The first stone church was built around 1000AD, but after the Norman conquest the abbey as rebuilt on a much larger scale, starting around 1120. By 1140 the Choir, Transepts, a Lady Chapel at the East end and first three bays of the Nave had been completed. A fourth bay was added in 1150-80. The nave took its present form in 1230-40, when the last three arches and the present west end were added in the Early English style. The upper tiers of the clerestory must also have been completed at this time, as they are also in the Gothic style.

Although the abbey declined during the time of the Black Death, by the Dissolution a second aisle had been added to the north to accommodate the townspeople, who used the north aisle and transept as their parish church. After the Dissolution, the townspeople purchased the church for £100 for use as their parish church, removing the second north aisle. The late 13th century Lady Chapel was also demolished in 1539, and over subsequent years the cloisters and other abbey buildings were demolished.

Although the Abbey was restored in the 19th century, the Victorians sensibly left most of the fabric well alone, and the church today is one of the best preserved large Norman churches in England.

The church

From the outside, the church retains its largely Norman (and rather severe) appearance. The decoration is relatively restrained, with rounded arches and some interesting decorated corbels, and a very squat central crossing tower. The best features are on the west wall of the south transept; first, is the famous Romsey Saxon Rood, showing Christ in majesty with the hand of God pointing down from above. Adjacent is a fine Romanesque doorway, which once opened from the nave into the cloister.

None of this prepares you for the magnificent interior, which is flooded with light from the clear west windows. The proportions are those of a cathedral, with the eye drawn to the tall, rounded crossing arches. At the west end, the three west bays of the nave and the clerestory have pointed arches in the Early English Gothic style, and the east windows are late 13th century Decorated Gothic work. But essentially, this is a Norman building. Nave, transepts and chancel all have tall rounded arcades surmounted by triforium and clerestory, and the aisles and chancel are vaulted. Most of the capitals are scalloped, but many have the kind of intricate designs of foliage and figures typical of Norman work: one depicts two kings fighting, one pulling the other’s beard; another has two scenes, one of two crowned men either side of an angel and a second of two seated men either side of a grotesque monster: banners proclaim the names Robertus and Robert.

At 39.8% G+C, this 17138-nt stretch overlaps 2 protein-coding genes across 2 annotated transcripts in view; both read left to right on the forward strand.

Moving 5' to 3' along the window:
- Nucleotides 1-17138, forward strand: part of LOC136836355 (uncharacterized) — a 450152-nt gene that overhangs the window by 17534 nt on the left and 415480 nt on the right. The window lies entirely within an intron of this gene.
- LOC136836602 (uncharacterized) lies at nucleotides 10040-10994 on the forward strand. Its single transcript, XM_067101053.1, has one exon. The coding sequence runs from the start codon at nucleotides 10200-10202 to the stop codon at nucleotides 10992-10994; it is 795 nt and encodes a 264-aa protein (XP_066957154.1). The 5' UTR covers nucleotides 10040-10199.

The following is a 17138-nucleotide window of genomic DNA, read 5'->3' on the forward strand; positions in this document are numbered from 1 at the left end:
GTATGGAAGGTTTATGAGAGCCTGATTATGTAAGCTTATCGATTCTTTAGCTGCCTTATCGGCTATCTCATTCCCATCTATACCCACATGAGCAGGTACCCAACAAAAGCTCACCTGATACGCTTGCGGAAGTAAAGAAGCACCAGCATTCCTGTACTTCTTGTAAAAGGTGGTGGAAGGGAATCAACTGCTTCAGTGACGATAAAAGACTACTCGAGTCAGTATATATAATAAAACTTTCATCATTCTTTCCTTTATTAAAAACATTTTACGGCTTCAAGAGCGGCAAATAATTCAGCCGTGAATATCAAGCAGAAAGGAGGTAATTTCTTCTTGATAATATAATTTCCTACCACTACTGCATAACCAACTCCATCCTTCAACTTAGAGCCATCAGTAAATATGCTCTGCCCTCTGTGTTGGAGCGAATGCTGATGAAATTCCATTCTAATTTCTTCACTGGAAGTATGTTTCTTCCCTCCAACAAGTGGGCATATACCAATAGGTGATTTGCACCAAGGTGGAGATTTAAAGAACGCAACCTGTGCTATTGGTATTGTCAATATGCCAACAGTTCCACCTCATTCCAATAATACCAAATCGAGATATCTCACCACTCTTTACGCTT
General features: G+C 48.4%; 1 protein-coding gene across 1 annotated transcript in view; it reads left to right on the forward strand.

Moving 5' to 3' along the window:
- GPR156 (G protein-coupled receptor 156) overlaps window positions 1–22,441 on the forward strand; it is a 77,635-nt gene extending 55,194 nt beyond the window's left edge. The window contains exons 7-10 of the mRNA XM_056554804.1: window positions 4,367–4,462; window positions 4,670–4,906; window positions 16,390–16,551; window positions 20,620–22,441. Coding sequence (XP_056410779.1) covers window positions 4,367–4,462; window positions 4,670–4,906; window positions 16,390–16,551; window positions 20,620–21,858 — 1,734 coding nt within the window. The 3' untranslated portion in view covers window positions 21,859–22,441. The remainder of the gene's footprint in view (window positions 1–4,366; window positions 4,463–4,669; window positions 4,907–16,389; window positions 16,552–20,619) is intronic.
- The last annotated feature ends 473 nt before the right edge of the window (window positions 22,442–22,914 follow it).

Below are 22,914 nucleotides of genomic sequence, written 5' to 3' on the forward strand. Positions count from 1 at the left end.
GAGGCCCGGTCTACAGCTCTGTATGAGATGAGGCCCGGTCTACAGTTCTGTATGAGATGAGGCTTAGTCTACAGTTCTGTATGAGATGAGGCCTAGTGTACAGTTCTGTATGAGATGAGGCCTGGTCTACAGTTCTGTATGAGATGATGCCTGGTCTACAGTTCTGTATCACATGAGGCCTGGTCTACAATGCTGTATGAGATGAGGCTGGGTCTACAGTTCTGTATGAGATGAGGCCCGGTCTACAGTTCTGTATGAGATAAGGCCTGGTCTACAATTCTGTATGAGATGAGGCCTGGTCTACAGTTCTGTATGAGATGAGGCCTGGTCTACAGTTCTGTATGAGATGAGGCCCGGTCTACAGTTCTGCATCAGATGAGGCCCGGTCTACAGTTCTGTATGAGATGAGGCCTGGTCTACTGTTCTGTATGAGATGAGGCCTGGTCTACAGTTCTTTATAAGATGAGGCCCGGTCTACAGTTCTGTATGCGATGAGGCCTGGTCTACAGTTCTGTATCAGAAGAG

The interior is also full of interesting fittings and furnishings. The south transept has an impressive 13th century effigy of a woman under a 14th Century Decorated Gothic canopy of ogee arches; a tall and colourful mid-17th Century memorial to the St Barbe family, and the simple floor tablet of Earl Mountbatten of Burma (1900-1979).

The south chancel aisle leads to an ambulatory with chapels; the first has a reredos formed of a Perpendicular screen framing a precious (and now partly gilded) Saxon carving of the crucifixion, dated to c. 960AD. This shows Christ with two angels and two soldiers, one offering Christ the sponge soaked in vinegar, the other piercing Christ with a spear. Next to this is St Ethelflaeda’s Chapel, with an ancient tomb of an abbess, and a painted kneeling figure of a monk on wood, from around the early 16th century. St Mary’s Chapel has a wall painting of the 12th century, with medallions featuring the life of a Saint.

Returning past the chancel in the north aisle is an opening in the floor, revealing part of the foundations of the apse from the 10th century Saxon church. The south transept has yet another treasure, this time a rare painted reredos, featuring Christ and saints, dated to c. 1525, with two rather flamboyant censing angels.

At the west end of the nave is a beautiful lead memorial to Alice Taylor, who died of scarlet fever in 1843, clutching a rose her father had picked for her. Nearby is another tomb chest of an abbess, and a case of curiosities, including a well preserved scalp of hair with a plait, all that remained of the corpse of a Saxon woman whose lead coffin was opened in 1849.

The church has a busy life of daily worship and regular concerts, and there is a bookstall selling gifts, crafts, music and souvenirs.

Romsey Abbey, Church Lane, Romsey, SO51 8EP